Losing A Job Because Of Injury Or Illness
Losing a job through no fault of your own is always an unfortunate way for an employment relationship to end. Redundancy is the obvious example of this, but another situation is where a worker faces job-loss during an extended absence due to an injury or illness – sometimes called “medical incapacity.” Like redundancy, employers in these cases do not have to retain the affected worker forever and prejudice the employer’s ability to stay afloat. There will come a point where it’s contrary to good business to have a sick or injured team member away from work. The hard legal issue is finding out when the parties have reached that point.
The Employment Relations Authority reviewed the law in a 2023 decision. The Authority noted that while an employer is entitled to “fairly cry halt,” it is also obliged to “engag[e] appropriately with the employee.” The affected worker is entitled to a reasonable opportunity to recover. What is “reasonable” can depend on the employment agreement, in-house policies, the nature of the position (e.g., permanent full-time), and/or the length of service.
In this particular case, the employment agreement said medical incapacity kicked in after three weeks’ continuous absence. The worker only worked two weeks before taking time off due to a shoulder injury, which was covered by ACC. A little over a year later (yes, a year!), the employer took steps to dismiss the worker. This followed a query from the worker about his holiday pay. This prompted the employer to start the dismissal process, which was poor timing by the employer, but it couldn’t be denied that this was a long absence from work.
The employer had requested medical reports on the worker’s condition and offered an assessment by the employer’s own nominated doctor: a common feature in these cases, which employees should be prepared to respond to in a constructive manner. The Authority approved of the tone of the employer’s correspondence, which showed it “kept an open mind as to outcome”.
The employer considered redeploying the worker to an alternative role, as it was required to do before the dismissal could be justified, but decided that it could not provide “light duties,” and what was more, it made business sense to close off the worker’s role once the employment was terminated. Even if it could be shown that the employer could afford to keep the role open, the Authority found the worker had failed to meet the employer halfway and give any assurance that the risk of further injury could be managed on returning to any kind of full-time work. In other words, the worker did not engage in the process in “good faith,” a crucial concept which cuts both ways in employment relationships.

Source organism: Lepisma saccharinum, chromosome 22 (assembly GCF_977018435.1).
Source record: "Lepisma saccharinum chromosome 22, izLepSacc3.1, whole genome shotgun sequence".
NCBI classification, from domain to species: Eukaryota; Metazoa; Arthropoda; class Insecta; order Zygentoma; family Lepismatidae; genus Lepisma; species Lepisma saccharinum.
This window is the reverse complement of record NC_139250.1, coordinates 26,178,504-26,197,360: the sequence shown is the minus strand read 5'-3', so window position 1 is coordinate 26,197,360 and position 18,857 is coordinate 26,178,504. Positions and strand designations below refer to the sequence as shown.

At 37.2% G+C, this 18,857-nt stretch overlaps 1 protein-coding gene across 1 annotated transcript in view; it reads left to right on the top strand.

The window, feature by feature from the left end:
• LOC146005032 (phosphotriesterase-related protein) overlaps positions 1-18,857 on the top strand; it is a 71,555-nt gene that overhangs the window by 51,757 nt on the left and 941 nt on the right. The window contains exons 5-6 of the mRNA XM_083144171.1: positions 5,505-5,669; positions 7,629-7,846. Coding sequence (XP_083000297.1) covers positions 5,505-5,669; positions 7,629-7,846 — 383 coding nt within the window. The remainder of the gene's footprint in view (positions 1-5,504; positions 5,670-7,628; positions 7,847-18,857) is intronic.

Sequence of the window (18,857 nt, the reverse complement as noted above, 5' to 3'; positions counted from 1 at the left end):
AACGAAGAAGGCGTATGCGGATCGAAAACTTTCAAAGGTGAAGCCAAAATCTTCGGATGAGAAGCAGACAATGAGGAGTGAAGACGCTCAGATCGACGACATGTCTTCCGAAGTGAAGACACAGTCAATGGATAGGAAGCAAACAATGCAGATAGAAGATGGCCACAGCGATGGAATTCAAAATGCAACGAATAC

Remember how the worker had queried his holiday pay before the dismissal process began? The Authority upheld this part of the claim, despite finding that the query did not motivate the decision to dismiss the worker for medical incapacity, and that the dismissal was justified.
The Authority noted that even though he was getting ACC cover, the worker was still an employee up to the date of dismissal and continued to accrue annual holidays. But what should he be paid for those annual holidays? Because the Holidays Act 2003 excludes ACC weekly compensation from “gross earnings,” it seemed his “earnings,” for more than a year, had been zero. But holiday pay can be based on either “average weekly earnings” or “ordinary weekly pay.” The Authority approached “ordinary weekly pay” in a common sense way, under the definition in section 8(1)(a) of the Holidays Act 2003: “the amount of pay that the employee receives under his or her employment agreement for an ordinary working week”. Only in employment situations where the concept of an ordinary working week is too hard to calculate, will a “formula” approach be necessary. If someone works a clearly-defined number of hours per week, for a base rate of pay, ordinary weekly pay may be reasonably obvious.
In this case, even though he had only worked two weeks, it was reasonably clear what the worker’s ordinary week should look like, so the Authority granted him a four-week annual holiday payout, as he had technically reached his anniversary of employment, and had become entitled to four weeks of holidays. He also received a small amount for the second, incomplete year of employment.
If you have questions about medical incapacity, or how long periods away from work might impact holiday pay, remember each case is different, so consider contacting a lawyer, employment advocate, union representative, or local Community Law Centre for more guidance.